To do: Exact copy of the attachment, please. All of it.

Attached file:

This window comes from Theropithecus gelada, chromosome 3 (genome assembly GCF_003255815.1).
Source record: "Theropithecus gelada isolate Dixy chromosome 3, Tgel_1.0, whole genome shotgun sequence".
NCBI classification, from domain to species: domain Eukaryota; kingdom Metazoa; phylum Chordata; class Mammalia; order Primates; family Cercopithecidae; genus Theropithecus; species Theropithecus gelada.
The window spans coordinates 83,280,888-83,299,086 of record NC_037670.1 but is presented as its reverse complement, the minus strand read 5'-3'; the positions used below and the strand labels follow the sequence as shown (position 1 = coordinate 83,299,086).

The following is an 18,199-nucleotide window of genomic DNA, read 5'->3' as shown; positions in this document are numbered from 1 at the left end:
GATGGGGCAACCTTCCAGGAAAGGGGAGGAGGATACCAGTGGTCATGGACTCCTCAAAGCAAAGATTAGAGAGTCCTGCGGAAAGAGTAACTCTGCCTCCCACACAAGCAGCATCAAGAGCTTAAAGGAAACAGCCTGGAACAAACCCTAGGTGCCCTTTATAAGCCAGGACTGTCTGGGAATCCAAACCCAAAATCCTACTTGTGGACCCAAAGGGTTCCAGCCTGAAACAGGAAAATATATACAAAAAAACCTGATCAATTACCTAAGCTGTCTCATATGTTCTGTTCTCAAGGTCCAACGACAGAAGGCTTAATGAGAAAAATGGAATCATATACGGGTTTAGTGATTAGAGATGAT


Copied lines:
This window comes from Theropithecus gelada, chromosome 3 (genome assembly GCF_003255815.1).
Source record: "Theropithecus gelada isolate Dixy chromosome 3, Tgel_1.0, whole genome shotgun sequence".
NCBI classification, from domain to species: domain Eukaryota; kingdom Metazoa; phylum Chordata; class Mammalia; order Primates; family Cercopithecidae; genus Theropithecus; species Theropithecus gelada.
The window spans coordinates 83,280,888-83,299,086 of record NC_037670.1 but is presented as its reverse complement, the minus strand read 5'-3'; the positions used below and the strand labels follow the sequence as shown (position 1 = coordinate 83,299,086).

The following is an 18,199-nucleotide window of genomic DNA, read 5'->3' as shown; positions in this document are numbered from 1 at the left end:
GATGGGGCAACCTTCCAGGAAAGGGGAGGAGGATACCAGTGGTCATGGACTCCTCAAAGCAAAGATTAGAGAGTCCTGCGGAAAGAGTAACTCTGCCTCCCACACAAGCAGCATCAAGAGCTTAAAGGAAACAGCCTGGAACAAACCCTAGGTGCCCTTTATAAGCCAGGACTGTCTGGGAATCCAAACCCAAAATCCTACTTGTGGACCCAAAGGGTTCCAGCCTGAAACAGGAAAATATATACAAAAAAACCTGATCAATTACCTAAGCTGTCTCATATGTTCTGTTCTCAAGGTCCAACGACAGAAGGCTTAATGAGAAAAATGGAATCATATACGGGTTTAGTGATTAGAGATGAT